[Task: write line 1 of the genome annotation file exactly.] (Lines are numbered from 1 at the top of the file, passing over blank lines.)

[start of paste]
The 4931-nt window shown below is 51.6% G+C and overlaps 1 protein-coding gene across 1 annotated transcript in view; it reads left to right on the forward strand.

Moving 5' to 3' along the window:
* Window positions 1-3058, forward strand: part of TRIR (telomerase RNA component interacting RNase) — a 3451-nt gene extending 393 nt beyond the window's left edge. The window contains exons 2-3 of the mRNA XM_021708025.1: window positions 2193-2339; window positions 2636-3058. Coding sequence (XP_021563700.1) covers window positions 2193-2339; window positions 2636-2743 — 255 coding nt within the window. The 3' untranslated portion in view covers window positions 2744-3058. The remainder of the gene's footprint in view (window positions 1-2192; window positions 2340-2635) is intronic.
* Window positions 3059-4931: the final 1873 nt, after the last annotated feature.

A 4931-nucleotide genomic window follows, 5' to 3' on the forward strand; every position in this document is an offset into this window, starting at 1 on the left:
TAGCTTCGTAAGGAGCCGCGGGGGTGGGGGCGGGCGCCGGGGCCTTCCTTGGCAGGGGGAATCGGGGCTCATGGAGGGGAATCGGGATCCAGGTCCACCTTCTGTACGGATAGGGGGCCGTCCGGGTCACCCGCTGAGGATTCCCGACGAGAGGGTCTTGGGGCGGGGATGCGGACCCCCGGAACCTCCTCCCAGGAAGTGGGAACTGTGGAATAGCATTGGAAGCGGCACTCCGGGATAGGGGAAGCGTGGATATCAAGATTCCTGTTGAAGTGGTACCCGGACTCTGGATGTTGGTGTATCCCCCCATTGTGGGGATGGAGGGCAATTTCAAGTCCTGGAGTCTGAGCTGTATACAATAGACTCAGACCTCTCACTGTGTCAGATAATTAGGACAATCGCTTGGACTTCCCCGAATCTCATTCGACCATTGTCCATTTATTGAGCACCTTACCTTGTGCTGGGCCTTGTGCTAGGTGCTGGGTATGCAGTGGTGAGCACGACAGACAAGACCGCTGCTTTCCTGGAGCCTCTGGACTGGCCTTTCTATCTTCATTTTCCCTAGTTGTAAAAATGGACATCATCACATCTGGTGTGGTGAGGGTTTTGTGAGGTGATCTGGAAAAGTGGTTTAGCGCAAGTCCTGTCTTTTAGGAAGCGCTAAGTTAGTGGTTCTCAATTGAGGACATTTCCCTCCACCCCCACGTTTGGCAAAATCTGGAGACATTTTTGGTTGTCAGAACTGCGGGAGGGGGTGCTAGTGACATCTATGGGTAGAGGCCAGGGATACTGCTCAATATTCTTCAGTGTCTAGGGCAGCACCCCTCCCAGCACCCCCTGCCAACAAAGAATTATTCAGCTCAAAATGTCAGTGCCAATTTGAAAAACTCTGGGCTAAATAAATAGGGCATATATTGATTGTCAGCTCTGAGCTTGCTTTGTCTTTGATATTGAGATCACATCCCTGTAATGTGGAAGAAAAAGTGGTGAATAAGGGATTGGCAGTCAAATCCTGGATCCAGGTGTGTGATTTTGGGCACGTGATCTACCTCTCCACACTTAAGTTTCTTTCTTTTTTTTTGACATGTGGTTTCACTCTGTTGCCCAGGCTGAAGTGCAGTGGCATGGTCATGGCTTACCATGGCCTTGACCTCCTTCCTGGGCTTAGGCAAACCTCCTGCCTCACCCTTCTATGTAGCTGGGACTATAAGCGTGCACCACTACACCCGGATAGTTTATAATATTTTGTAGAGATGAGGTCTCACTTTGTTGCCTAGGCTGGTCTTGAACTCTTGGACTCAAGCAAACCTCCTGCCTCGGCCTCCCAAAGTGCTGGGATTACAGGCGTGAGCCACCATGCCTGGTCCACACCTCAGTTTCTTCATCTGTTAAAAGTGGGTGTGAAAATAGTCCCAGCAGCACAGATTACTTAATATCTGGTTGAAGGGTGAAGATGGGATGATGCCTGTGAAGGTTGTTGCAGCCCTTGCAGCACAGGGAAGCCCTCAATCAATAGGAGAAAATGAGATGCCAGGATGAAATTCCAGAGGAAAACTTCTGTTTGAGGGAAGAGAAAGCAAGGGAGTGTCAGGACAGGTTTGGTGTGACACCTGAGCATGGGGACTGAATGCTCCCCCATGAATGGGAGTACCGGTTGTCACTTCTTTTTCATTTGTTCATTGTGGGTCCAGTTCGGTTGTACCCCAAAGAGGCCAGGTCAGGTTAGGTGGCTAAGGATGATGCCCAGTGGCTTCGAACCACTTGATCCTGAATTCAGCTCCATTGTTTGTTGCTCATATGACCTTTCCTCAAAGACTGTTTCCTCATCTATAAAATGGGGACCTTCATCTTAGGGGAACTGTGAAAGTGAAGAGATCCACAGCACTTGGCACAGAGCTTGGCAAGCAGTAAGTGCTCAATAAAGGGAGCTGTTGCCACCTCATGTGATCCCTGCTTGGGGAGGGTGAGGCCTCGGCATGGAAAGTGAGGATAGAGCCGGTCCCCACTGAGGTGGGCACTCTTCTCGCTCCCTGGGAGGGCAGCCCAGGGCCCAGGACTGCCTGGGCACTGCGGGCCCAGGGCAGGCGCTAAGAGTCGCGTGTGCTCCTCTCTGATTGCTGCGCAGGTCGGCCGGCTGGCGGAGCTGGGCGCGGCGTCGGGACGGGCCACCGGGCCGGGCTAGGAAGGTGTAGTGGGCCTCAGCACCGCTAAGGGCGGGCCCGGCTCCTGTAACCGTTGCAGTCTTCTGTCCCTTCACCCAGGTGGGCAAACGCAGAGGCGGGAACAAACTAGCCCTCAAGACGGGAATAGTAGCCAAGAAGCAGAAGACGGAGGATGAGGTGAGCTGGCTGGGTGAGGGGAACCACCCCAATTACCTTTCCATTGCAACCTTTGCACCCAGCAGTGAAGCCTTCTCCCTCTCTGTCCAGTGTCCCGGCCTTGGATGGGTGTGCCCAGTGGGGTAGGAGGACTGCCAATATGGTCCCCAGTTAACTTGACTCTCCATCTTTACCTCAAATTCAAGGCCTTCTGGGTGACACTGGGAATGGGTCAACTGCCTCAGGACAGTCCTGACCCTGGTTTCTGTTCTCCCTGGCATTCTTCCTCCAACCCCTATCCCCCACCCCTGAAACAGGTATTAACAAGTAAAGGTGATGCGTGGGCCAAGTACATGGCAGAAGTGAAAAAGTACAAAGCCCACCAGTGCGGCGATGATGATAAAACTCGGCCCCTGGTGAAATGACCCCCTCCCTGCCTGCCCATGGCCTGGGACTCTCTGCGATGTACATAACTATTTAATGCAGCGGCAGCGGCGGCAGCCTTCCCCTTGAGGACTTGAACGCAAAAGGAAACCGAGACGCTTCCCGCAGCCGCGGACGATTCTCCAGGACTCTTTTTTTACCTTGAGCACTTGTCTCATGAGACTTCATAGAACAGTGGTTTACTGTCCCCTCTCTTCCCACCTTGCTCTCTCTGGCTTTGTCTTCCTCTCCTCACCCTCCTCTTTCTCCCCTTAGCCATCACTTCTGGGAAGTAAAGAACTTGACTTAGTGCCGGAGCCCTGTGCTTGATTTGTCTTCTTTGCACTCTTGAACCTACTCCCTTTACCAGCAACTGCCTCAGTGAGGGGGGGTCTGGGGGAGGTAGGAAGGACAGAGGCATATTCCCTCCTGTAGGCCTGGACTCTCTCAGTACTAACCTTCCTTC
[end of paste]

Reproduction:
The 4931-nt window shown below is 51.6% G+C and overlaps 1 protein-coding gene across 1 annotated transcript in view; it reads left to right on the forward strand.